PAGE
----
Searching for Subtext

Following a recommendation from All Things Linguistic, I’ve recently started listening to a cracking new linguistics podcast called Subtext.

Here’s what the presenters Sarah Ellis and Michelle McSweeney have to say about their show.

Relationships are confusing, especially when they’re digital. What did she mean by putting a period? Why did he wait so long to respond? We’re here to talk about your toughest texting questions (and share a few stories of our own).

Episodes are only about fifteen minutes long and deal with some aspect of digital communication and its relationship to, well, relationships. For example, the first episode looks at the (in)appropriateness of hyphens in Tinder messages. Each fortnightly episode features a new guest with a question about language.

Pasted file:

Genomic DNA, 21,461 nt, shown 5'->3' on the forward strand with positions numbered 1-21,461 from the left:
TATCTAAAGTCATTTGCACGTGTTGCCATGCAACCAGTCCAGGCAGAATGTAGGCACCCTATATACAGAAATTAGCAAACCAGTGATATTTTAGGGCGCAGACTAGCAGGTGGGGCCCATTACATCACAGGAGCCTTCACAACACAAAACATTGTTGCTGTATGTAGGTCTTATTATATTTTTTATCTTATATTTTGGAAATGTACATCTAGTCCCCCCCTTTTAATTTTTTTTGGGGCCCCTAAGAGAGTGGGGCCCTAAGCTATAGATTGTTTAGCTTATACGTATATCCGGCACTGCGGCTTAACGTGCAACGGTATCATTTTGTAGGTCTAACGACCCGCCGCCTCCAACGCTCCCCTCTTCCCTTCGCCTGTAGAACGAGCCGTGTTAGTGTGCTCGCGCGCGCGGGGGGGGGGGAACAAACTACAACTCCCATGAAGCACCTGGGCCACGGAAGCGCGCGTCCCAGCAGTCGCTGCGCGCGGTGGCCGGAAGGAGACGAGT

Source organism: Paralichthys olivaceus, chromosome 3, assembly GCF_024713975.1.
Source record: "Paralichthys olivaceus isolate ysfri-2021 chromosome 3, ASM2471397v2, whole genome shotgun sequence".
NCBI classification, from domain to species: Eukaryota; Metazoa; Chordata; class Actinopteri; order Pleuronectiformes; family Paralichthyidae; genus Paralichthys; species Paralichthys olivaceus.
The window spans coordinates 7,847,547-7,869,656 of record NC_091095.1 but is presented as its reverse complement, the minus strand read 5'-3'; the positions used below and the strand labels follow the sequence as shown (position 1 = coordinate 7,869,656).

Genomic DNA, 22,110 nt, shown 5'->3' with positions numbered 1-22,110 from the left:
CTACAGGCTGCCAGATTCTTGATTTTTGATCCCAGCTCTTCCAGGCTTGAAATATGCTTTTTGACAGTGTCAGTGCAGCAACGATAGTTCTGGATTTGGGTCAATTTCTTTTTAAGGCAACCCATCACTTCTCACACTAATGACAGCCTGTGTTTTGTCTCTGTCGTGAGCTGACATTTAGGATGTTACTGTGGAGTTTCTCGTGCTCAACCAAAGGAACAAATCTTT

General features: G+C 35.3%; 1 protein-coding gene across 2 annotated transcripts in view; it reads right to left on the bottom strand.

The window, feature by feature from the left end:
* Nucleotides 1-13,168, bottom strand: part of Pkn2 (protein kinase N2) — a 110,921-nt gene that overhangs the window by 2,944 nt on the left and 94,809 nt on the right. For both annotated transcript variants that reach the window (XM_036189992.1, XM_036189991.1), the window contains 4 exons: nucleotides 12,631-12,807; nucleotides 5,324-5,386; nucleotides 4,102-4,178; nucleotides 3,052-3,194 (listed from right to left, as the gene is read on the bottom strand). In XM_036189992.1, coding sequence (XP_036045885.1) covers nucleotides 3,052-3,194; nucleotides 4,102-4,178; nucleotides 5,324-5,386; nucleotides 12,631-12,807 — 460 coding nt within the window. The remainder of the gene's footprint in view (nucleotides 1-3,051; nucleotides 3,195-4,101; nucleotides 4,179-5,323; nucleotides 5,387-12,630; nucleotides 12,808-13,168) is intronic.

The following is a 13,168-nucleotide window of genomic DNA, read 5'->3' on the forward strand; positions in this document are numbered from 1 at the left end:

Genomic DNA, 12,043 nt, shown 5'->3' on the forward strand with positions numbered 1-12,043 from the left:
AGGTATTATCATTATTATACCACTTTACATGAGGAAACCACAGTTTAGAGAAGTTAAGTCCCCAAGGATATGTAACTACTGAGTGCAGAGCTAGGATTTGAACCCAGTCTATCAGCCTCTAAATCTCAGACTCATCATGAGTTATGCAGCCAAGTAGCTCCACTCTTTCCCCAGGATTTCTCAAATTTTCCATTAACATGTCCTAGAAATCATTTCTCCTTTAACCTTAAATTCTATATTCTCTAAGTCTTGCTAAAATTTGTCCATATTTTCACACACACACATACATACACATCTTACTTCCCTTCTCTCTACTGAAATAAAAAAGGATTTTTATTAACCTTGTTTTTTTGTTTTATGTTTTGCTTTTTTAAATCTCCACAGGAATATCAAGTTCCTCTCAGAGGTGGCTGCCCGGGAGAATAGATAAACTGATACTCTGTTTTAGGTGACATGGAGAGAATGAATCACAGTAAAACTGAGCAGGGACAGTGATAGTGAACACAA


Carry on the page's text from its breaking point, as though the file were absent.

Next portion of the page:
I have to say I really enjoy the show. I listened to the first three episodes back to back last night and wished there were more.

In a nicely structured and digestible format, the presenters (one of whom is a linguist) routinely do that most remarkable thing: they make language feel new again.

Personally, I find the spontaneity of messaging apps tends to keep my mind off the linguistics of the medium and, instead, firmly set on finding the perfect gif/time to have coffee. But Subtext genuinely got me thinking about this great, complicated, meaning-rich mess we call digital communication. And that’s awesome. I’m looking forward to repeating the experience.